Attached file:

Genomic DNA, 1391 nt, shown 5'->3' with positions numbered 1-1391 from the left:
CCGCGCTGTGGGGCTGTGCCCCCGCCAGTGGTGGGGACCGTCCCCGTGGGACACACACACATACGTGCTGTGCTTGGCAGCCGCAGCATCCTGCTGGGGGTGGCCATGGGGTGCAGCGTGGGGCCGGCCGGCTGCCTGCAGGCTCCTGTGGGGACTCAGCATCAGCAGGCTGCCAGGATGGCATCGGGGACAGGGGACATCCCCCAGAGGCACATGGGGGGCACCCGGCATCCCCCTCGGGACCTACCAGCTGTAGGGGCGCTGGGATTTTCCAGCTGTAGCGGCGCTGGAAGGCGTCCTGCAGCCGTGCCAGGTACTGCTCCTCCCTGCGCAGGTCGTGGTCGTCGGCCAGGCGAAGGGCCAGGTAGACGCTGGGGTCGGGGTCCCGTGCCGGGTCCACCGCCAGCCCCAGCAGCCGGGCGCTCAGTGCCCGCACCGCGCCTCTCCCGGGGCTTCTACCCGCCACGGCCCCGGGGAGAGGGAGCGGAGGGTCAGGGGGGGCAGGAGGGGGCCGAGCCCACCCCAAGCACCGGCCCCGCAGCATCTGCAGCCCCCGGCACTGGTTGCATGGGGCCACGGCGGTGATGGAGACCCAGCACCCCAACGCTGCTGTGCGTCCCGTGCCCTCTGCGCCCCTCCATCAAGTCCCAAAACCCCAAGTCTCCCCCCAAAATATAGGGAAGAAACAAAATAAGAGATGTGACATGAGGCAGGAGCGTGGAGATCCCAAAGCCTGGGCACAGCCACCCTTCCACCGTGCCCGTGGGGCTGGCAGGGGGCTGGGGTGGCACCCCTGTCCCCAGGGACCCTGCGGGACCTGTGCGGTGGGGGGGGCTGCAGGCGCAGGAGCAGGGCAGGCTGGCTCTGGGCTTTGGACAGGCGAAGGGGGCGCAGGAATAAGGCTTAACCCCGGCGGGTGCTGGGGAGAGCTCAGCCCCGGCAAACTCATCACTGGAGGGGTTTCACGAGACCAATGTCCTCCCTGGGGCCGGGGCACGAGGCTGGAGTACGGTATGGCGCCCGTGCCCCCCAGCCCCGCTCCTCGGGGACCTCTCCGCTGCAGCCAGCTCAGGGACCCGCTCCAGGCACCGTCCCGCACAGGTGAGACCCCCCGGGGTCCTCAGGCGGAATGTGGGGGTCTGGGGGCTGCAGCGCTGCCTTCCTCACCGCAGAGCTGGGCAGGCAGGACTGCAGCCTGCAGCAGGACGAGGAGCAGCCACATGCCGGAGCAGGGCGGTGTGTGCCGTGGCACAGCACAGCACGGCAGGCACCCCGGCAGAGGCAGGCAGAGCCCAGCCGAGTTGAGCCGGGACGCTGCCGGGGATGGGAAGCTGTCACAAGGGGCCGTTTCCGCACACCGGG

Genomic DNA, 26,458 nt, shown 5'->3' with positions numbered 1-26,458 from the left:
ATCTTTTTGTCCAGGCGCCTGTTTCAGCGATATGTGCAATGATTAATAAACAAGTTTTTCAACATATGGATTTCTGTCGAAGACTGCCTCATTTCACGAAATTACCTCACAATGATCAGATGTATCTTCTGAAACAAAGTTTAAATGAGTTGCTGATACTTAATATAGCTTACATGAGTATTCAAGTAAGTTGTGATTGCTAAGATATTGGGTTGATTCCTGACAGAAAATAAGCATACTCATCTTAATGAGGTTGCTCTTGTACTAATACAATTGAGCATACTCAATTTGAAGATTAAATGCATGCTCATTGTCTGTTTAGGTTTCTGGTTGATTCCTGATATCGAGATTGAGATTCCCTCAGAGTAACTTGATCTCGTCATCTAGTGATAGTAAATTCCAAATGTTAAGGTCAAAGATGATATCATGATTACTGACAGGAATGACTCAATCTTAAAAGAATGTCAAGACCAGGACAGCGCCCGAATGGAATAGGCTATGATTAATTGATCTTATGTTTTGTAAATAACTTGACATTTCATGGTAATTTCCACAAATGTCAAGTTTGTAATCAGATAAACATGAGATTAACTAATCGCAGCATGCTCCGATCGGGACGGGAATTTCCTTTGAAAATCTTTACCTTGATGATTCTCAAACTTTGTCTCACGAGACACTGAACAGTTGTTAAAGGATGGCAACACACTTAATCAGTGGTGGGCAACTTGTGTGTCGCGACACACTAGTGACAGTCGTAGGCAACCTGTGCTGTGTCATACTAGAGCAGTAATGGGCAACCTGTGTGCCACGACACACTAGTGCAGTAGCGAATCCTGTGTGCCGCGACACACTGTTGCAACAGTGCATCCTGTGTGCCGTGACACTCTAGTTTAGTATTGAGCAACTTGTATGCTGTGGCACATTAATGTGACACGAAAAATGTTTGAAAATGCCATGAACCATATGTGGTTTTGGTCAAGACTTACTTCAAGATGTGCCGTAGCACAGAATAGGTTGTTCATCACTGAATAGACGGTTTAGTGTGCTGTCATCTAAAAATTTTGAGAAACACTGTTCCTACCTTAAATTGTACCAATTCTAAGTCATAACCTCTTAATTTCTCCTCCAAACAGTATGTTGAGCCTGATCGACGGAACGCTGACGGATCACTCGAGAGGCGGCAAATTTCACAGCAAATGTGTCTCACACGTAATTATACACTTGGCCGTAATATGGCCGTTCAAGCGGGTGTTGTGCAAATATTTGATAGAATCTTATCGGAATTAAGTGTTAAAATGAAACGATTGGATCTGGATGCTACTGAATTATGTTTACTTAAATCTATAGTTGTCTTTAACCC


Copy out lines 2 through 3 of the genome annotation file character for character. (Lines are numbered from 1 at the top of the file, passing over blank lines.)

CCGCGCTGTGGGGCTGTGCCCCCGCCAGTGGTGGGGACCGTCCCCGTGGGACACACACACATACGTGCTGTGCTTGGCAGCCGCAGCATCCTGCTGGGGGTGGCCATGGGGTGCAGCGTGGGGCCGGCCGGCTGCCTGCAGGCTCCTGTGGGGACTCAGCATCAGCAGGCTGCCAGGATGGCATCGGGGACAGGGGACATCCCCCAGAGGCACATGGGGGGCACCCGGCATCCCCCTCGGGACCTACCAGCTGTAGGGGCGCTGGGATTTTCCAGCTGTAGCGGCGCTGGAAGGCGTCCTGCAGCCGTGCCAGGTACTGCTCCTCCCTGCGCAGGTCGTGGTCGTCGGCCAGGCGAAGGGCCAGGTAGACGCTGGGGTCGGGGTCCCGTGCCGGGTCCACCGCCAGCCCCAGCAGCCGGGCGCTCAGTGCCCGCACCGCGCCTCTCCCGGGGCTTCTACCCGCCACGGCCCCGGGGAGAGGGAGCGGAGGGTCAGGGGGGGCAGGAGGGGGCCGAGCCCACCCCAAGCACCGGCCCCGCAGCATCTGCAGCCCCCGGCACTGGTTGCATGGGGCCACGGCGGTGATGGAGACCCAGCACCCCAACGCTGCTGTGCGTCCCGTGCCCTCTGCGCCCCTCCATCAAGTCCCAAAACCCCAAGTCTCCCCCCAAAATATAGGGAAGAAACAAAATAAGAGATGTGACATGAGGCAGGAGCGTGGAGATCCCAAAGCCTGGGCACAGCCACCCTTCCACCGTGCCCGTGGGGCTGGCAGGGGGCTGGGGTGGCACCCCTGTCCCCAGGGACCCTGCGGGACCTGTGCGGTGGGGGGGGCTGCAGGCGCAGGAGCAGGGCAGGCTGGCTCTGGGCTTTGGACAGGCGAAGGGGGCGCAGGAATAAGGCTTAACCCCGGCGGGTGCTGGGGAGAGCTCAGCCCCGGCAAACTCATCACTGGAGGGGTTTCACGAGACCAATGTCCTCCCTGGGGCCGGGGCACGAGGCTGGAGTACGGTATGGCGCCCGTGCCCCCCAGCCCCGCTCCTCGGGGACCTCTCCGCTGCAGCCAGCTCAGGGACCCGCTCCAGGCACCGTCCCGCACAGGTGAGACCCCCCGGGGTCCTCAGGCGGAATGTGGGGGTCTGGGGGCTGCAGCGCTGCCTTCCTCACCGCAGAGCTGGGCAGGCAGGACTGCAGCCTGCAGCAGGACGAGGAGCAGCCACATGCCGGAGCAGGGCGGTGTGTGCCGTGGCACAGCACAGCACGGCAGGCACCCCGGCAGAGGCAGGCAGAGCCCAGCCGAGTTGAGCCGGGACGCTGCCGGGGATGGGAAGCTGTCACAAGGGGCCGTTTCCGCACACCGGG

Genomic DNA, 26,458 nt, shown 5'->3' with positions numbered 1-26,458 from the left: